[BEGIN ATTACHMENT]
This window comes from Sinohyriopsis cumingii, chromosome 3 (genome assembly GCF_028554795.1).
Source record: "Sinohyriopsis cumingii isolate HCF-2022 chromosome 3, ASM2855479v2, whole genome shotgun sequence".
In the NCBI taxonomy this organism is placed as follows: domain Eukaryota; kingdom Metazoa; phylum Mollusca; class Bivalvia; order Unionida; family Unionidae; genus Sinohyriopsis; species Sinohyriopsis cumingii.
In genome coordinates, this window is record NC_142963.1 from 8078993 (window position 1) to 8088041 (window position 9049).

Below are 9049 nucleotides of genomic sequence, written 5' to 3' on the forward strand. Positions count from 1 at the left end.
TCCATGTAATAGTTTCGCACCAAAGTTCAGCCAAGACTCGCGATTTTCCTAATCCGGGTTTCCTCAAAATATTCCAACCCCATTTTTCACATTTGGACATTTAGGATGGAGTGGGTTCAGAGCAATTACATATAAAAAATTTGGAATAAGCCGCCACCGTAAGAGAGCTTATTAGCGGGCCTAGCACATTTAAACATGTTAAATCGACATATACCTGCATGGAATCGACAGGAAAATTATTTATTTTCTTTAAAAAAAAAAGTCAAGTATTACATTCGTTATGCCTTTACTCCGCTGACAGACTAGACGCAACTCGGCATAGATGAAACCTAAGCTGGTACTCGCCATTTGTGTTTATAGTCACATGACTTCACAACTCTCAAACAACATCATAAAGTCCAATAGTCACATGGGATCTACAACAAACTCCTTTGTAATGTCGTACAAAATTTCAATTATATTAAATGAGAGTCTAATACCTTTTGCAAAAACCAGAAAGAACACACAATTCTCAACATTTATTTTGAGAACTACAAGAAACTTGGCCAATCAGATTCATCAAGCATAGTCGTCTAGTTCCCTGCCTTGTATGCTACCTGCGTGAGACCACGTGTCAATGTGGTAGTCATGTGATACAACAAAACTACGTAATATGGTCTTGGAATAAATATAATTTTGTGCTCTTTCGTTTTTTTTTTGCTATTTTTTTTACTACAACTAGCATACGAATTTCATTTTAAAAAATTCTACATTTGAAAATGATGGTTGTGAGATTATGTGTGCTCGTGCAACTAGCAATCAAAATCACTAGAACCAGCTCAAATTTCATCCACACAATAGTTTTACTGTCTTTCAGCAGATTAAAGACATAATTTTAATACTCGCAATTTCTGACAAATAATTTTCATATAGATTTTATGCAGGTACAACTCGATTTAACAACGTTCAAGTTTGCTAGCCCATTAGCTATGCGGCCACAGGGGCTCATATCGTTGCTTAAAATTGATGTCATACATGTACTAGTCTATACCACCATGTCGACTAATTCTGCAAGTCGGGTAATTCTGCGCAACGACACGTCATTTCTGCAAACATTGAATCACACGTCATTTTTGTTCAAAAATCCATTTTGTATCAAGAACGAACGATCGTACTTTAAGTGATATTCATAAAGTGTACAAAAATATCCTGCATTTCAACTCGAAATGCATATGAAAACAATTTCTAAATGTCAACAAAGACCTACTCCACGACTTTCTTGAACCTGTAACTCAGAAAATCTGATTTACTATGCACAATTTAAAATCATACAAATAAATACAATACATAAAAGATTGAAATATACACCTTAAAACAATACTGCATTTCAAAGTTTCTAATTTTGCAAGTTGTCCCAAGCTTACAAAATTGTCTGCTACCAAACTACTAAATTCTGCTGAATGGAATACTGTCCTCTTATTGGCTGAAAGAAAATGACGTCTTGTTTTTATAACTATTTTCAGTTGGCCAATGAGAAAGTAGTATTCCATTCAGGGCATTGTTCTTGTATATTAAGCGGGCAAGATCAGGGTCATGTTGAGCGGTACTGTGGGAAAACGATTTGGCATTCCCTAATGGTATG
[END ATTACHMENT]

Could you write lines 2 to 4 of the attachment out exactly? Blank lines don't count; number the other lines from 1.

Source record: "Sinohyriopsis cumingii isolate HCF-2022 chromosome 3, ASM2855479v2, whole genome shotgun sequence".
In the NCBI taxonomy this organism is placed as follows: domain Eukaryota; kingdom Metazoa; phylum Mollusca; class Bivalvia; order Unionida; family Unionidae; genus Sinohyriopsis; species Sinohyriopsis cumingii.
In genome coordinates, this window is record NC_142963.1 from 8078993 (window position 1) to 8088041 (window position 9049).